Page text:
Cardiology is a field of medicine that specializes in the health of the heart, as well as the rest of the cardiovascular system.
Most patients who go to cardiologists are having a problem with their heart. For instance, they may have an illness, disorder, injury or defect that prevents their heart from functioning properly. One of the most common ailments that a cardiologist treats is heart attacks. Some other heart problems include cardiac arrhythmias, genetic heart abnormalities, injuries to the heart, congestive heart failure and aortic stenosis (narrowing of the vessel).
A cardiologist also treats disorders and illnesses that affect the rest of the cardiovascular system, including the extensive network of blood vessels, veins and arteries that permeate the body. Cardiologists help patients keep their cardiovascular systems as healthy as possible and work to help prevent cardiac problems.
Doctors specializing in nuclear cardiology may inject dyes to measure and evaluate how well blood is flowing within the arteries. During the procedure, doctors can locate plaque deposits, collect blood samples and assess the functioning ability of the heart's chambers and valves to see if there are blockages or narrowing of the arteries.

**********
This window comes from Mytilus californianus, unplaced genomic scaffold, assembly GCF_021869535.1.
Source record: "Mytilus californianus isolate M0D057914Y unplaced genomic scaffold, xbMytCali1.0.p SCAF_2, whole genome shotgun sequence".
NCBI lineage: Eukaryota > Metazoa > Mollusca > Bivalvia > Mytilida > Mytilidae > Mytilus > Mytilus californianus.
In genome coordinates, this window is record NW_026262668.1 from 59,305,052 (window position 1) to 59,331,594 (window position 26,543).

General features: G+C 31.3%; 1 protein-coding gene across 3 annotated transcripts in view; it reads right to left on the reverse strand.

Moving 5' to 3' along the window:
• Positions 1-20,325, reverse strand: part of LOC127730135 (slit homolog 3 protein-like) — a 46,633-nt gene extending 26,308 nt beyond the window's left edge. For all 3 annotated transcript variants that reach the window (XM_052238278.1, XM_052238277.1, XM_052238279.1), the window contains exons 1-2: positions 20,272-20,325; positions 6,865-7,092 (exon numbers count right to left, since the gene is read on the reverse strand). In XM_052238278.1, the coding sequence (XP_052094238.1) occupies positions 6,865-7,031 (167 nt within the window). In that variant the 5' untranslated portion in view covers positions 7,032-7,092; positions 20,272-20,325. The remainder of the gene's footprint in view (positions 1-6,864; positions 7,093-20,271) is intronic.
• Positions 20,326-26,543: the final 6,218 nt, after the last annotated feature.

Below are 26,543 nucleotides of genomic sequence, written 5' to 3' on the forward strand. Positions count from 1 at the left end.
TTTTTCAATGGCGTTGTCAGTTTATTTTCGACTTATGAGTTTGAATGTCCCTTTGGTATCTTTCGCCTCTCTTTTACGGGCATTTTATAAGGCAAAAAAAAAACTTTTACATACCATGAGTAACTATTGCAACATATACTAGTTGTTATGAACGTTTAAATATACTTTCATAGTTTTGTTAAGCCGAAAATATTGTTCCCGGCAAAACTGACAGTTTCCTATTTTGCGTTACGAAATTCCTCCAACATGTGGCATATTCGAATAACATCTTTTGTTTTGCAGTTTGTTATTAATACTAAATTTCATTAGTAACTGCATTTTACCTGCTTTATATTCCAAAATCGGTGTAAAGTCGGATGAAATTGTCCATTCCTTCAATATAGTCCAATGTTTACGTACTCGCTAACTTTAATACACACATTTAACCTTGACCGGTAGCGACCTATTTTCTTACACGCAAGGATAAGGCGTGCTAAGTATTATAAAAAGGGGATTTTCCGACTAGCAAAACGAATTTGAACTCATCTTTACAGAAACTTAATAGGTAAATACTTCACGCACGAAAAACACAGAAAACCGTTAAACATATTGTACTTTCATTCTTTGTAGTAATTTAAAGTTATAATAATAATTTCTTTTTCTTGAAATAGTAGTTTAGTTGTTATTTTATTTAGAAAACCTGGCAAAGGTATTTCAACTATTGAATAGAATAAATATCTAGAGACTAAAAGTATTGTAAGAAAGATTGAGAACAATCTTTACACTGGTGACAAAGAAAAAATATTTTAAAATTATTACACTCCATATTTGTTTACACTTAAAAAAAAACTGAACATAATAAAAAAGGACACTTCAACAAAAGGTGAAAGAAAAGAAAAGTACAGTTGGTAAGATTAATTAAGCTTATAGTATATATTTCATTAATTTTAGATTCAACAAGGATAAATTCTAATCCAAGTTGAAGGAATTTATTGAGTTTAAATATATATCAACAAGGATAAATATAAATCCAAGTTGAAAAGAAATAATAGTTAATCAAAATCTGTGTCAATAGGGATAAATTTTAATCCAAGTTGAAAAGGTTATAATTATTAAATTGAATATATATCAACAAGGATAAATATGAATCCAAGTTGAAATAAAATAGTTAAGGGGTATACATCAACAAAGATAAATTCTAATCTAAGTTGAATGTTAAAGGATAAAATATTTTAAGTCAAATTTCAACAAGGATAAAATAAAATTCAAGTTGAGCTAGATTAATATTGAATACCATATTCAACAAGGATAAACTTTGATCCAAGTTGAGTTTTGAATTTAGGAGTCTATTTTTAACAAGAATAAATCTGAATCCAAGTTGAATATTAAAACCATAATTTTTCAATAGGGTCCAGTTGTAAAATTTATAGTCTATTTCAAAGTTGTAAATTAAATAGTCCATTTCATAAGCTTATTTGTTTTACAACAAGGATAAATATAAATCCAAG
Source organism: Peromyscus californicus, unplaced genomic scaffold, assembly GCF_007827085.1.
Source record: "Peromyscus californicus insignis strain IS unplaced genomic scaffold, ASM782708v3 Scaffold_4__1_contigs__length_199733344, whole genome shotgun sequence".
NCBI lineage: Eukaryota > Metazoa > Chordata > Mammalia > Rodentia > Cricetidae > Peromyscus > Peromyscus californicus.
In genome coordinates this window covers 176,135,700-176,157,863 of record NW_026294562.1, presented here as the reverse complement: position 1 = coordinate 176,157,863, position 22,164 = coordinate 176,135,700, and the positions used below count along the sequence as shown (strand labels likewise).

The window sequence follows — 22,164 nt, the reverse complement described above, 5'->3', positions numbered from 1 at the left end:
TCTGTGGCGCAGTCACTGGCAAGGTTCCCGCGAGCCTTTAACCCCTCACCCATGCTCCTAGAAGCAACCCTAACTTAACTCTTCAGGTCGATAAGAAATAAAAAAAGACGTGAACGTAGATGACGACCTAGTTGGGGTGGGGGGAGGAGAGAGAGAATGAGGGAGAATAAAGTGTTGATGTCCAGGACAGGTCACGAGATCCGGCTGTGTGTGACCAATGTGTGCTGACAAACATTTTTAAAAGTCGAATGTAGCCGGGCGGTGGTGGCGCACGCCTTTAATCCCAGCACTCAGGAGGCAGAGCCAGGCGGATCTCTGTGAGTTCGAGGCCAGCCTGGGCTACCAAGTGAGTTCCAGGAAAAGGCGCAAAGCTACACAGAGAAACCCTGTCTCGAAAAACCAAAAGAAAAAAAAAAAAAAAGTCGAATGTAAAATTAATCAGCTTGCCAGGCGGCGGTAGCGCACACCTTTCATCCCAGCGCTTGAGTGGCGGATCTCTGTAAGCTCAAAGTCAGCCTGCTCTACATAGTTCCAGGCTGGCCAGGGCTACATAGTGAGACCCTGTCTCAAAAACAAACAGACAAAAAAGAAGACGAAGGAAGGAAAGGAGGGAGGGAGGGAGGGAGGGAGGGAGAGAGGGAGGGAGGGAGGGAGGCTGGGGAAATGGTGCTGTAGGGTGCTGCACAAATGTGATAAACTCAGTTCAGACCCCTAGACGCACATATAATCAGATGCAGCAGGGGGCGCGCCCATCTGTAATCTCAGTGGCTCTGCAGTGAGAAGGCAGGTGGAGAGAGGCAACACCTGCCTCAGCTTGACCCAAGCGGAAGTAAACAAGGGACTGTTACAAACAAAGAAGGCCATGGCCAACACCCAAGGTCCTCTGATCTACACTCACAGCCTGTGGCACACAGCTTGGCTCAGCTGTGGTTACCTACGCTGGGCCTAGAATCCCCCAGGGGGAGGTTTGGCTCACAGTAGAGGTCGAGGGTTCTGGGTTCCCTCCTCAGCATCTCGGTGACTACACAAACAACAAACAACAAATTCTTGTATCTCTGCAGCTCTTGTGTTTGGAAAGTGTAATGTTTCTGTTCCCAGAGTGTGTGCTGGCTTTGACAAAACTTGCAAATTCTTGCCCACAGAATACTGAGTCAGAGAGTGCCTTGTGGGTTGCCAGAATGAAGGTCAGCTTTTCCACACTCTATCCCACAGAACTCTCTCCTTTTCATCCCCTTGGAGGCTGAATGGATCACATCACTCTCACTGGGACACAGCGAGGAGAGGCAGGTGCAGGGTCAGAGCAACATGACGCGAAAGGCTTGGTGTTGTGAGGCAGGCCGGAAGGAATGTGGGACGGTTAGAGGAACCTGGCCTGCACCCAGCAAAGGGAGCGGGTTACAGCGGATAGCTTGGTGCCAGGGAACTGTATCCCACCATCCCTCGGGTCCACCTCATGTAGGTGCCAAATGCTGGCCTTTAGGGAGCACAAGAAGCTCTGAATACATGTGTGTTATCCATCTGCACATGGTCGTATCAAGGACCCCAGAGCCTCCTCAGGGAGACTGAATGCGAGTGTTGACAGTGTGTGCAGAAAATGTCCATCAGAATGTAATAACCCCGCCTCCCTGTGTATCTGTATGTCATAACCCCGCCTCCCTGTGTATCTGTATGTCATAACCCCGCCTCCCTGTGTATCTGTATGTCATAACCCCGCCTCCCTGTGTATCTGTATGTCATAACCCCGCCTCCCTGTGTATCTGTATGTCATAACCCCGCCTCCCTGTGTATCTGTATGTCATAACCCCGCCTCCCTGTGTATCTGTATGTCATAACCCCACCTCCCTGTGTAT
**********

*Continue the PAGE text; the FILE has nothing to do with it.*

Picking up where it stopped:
Cardiac electrophysiology focuses on studying and treating the heart's electrical activity, and echocardiography takes a moving sonogram of your heart's activity.
Becoming a cardiologist requires years of education and extensive specialized training. A cardiologist must complete general medical school, in addition to training in internal medicine and cardiology, which often adds up to ten or more years of education.
A cardiologist also must complete an internal medicine residency and a cardiovascular fellowship training residency. The last step toward becoming certified by the American Board of Internal Medicine as a cardiologist is passing the cardiovascular disease certification examination.